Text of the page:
The first foreign aid convoy reaches the capital of Ethiopia’s Tigray region

The first international aid convoy arrived in the capital of the Tigray region of Ethiopia on Saturday since the fighting broke out more than a month ago, triggering a refugee crisis and a humanitarian catastrophe.

The International Committee of the Red Cross (ICRC) said seven trucks carried medicines and medical equipment for 400 wounded and aids to Mekele, a city of half a million that had been cut off from foreign aid since the conflict began on November 4. .

“This is the first international aid to arrive in Mekele since fighting broke out in Tigray more than a month ago,” the Geneva-based ICRC said, describing the city’s health facilities as “paralyzed”.

Patrick Youssef, the ICRC’s regional director for Africa, said the deliveries would “reduce the impossible decisions on life or death” for doctors and nurses in Mekele who had endured for weeks without running water and electricity, even less important medicines.

The convoy arrived as the UN expressed growing concern over the situation of nearly 100,000 Eritrean refugees in Tigray and appealed for urgent access to help them and 600,000 others dependent on food rations.

Since the fighting began in Tigray, this convoy, together with @EthioRedCrossis, organized the first international aid to reach Mekelle.

Health care facilities are struggling to provide care for the injured and sick due to lack of supplies. Https://t.co/PMnOaStvAZ

– ICRC Ethiopia (@ICRCEthiopia) 12 December 2020

Ethiopia had limited access to Tigray, and a blackout for communications has made it difficult to assess the humanitarian situation on the ground.

Aid groups have been warning for weeks of an impending famine crisis as food rates plummeted and life-saving relief was repeatedly delayed.

Disturbing reports

Prime Minister Abiy Ahmed, winner of last year’s Nobel Peace Prize, said on Friday that his government would be responsible for handling the humanitarian response and access to Tigray, and that Ethiopia had sent tons of food and other truck aids to Mekele this week. and other cities in the region.

Addis Ababa has rejected proposals that outsiders could play a leading role in the relief effort and an agreement last week to give the UN and aid agencies access to Tigray’s founded and deepen international alarm before another deal was announced on Wednesday.

The United Nations High Commissioner for Refugees (UNHCR) said on Friday that it had still not been able to reach four camps for Eritrean refugees since the announcement of a major military offensive against forces loyal to the Tigray Liberation Front (TPLF).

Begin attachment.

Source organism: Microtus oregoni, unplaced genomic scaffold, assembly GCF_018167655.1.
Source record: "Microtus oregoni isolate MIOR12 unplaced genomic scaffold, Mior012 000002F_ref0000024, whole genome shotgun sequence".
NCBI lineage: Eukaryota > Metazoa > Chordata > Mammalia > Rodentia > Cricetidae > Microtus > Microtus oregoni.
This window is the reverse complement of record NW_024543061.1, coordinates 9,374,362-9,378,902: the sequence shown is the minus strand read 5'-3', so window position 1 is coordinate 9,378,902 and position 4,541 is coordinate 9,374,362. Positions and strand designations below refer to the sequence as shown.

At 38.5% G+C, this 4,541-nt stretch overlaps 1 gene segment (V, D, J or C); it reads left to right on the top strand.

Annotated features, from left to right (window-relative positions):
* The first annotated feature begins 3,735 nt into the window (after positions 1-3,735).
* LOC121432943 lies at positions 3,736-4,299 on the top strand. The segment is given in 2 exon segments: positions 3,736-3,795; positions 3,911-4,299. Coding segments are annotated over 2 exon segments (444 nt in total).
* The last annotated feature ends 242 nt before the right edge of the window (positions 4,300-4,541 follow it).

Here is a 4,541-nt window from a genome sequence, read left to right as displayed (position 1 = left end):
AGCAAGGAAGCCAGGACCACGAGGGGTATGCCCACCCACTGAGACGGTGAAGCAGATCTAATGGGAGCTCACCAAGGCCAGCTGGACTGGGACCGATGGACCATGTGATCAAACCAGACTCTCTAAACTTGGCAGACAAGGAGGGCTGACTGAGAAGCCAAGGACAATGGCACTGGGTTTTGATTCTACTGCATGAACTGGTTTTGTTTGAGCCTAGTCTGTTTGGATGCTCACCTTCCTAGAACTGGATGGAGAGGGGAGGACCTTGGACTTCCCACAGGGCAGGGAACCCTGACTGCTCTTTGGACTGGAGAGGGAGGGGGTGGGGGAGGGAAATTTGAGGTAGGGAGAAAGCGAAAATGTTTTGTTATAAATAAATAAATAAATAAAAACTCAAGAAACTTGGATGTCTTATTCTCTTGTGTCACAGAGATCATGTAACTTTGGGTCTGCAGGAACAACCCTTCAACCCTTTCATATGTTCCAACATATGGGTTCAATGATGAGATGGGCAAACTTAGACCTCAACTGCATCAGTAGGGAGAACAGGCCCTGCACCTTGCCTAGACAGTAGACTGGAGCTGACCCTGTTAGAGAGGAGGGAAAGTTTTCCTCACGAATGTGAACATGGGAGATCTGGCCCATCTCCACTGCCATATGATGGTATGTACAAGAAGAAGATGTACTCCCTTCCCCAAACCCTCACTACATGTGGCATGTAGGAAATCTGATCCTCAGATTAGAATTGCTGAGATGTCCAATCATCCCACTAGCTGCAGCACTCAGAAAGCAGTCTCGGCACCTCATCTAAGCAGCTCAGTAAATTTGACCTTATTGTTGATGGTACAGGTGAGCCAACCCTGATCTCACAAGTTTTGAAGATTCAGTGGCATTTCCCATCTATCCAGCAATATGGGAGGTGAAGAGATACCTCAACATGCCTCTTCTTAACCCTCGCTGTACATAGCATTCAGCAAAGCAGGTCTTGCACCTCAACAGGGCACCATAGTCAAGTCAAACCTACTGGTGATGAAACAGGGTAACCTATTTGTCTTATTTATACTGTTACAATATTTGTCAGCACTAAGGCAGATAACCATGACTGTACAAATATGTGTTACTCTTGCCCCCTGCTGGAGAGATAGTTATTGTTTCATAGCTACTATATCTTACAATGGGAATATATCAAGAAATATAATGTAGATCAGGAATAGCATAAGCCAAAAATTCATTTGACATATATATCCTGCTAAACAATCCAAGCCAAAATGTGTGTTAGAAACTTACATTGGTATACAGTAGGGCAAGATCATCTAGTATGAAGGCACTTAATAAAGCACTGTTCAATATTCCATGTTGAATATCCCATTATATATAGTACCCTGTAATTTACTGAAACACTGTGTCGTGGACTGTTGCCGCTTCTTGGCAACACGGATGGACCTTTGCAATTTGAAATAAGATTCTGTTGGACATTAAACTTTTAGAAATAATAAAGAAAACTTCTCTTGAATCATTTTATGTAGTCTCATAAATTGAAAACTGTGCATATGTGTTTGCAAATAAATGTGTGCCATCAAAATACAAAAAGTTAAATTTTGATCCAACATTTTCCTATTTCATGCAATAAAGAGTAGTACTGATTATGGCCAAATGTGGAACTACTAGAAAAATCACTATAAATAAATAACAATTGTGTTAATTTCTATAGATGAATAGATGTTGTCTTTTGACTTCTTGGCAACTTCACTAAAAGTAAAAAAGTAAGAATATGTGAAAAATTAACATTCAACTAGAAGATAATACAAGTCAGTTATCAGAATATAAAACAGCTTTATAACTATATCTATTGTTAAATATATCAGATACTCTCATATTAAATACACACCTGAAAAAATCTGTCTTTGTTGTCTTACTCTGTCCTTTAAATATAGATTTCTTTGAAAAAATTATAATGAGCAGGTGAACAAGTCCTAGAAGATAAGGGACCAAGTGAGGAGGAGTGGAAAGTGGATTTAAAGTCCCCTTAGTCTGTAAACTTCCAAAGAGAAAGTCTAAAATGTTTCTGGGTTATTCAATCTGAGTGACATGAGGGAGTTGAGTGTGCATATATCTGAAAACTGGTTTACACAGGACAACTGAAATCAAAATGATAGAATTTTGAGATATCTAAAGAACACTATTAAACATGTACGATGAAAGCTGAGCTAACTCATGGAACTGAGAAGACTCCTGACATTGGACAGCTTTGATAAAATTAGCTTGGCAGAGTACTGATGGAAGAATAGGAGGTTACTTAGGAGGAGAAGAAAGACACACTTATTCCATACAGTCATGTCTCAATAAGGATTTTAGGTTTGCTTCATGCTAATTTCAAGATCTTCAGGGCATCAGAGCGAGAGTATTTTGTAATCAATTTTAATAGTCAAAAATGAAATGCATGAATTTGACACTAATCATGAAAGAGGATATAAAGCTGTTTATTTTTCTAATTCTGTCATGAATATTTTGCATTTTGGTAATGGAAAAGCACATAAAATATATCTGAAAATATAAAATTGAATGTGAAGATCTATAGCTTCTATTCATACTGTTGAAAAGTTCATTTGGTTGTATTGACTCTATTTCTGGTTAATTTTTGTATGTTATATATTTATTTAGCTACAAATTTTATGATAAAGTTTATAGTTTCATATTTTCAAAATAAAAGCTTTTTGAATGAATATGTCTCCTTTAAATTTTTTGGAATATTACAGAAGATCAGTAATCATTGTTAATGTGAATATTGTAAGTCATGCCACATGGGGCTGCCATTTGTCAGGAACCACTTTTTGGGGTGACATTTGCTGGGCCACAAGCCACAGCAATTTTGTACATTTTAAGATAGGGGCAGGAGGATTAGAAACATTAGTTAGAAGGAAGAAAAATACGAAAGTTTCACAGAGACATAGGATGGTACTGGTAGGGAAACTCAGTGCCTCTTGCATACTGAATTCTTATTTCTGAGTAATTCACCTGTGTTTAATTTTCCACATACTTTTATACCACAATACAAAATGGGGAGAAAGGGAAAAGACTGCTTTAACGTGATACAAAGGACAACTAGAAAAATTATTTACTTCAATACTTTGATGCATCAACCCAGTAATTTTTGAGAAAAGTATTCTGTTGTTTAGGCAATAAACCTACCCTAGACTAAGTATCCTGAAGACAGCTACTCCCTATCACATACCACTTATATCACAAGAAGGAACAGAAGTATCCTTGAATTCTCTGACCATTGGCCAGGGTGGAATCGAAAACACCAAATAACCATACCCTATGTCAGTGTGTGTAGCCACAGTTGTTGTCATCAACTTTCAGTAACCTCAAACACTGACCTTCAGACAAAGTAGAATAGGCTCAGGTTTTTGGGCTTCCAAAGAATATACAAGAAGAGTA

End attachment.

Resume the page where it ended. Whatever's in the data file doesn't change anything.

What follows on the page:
Filippo Grandi, the UN High Commissioner for Refugees, said the UNHCR had received “an overwhelming number of disturbing reports” of refugees being killed or abducted and forcibly returned to Eritrea, a secret country bordering Tigray in the north.

“If confirmed, these acts would be a major violation of international law,” Grandi said.

EU foreign policy chief Josep Borrell said on Saturday that “any withdrawal or forced return should be prevented” and called for aid groups to have “immediate, unhindered and unrestricted” access to Tigray.

The International Rescue Committee said on Friday that one of its employees was killed last month in an Eritrean refugee camp in Tigray. The Danish Refugee Council, which also helps Eritreans, said three of its guards were killed, but did not specify where.

‘Injury and hunger’

Ethiopia said on Friday that it was returning “misinformed” Eritrean refugees on their way to Addis Ababa to return to Tigray for help and to live “legally and peacefully”.

“Forcing Eritrean refugees back into camps in Tigray poses an unnecessary risk of injury and starvation,” Laetitia Bader, head of Human Rights Watch, Horn of Africa, said on Saturday.

The UN migration agency IOM has denied that buses were used to transport refugees “to an unknown destination” and denied allegations that Eritreans were being held at one of its transit centers in Addis Ababa and being treated for forced return.

The International Organization for Migration said it was “extremely concerned” at reports that Eritreans were being displaced against their will and “under no circumstances carry out forced return of migrants and refugees”.

They said that one of its three transit centers in Addis Ababa was “taken over” by Ethiopian authorities on December 3 and that the IOM “had no management authority, supervision or involvement in activities carried out by the central authorities since then”.

As a sign of the depth of tensions over where and how aid agencies should operate in Tigray, a UN team trying to visit an Eritrean refugee camp on December 6 was shot and kept briefly by Ethiopian forces.

A government spokesman said the team ignored instructions and checkpoints about “a kind of adventurous expedition”.

Abiy declared the fighting in Tigray on November 28, saying the army had taken Mekele from the TPLF and had dismissed reports of ongoing clashes as “sporadic shootings”.

According to the International Crisis Group, thousands have been killed and about 50,000 people have fled to refugee camps across the border in Sudan.

The United States on Friday quoted “credible reports” that Eritrean forces had entered Tigray and urged them to withdraw. Ethiopia has repeatedly denied Eritrean involvement.

The TPLF dominated Ethiopian politics for nearly three decades and fought a brutal 1998-2000 border war with Eritrea that left tens of thousands dead. Abiy came to power in 2018 and won the Nobel Peace Prize the following year largely for his attempt to initiate rapprochement with Eritrea.

(AFP)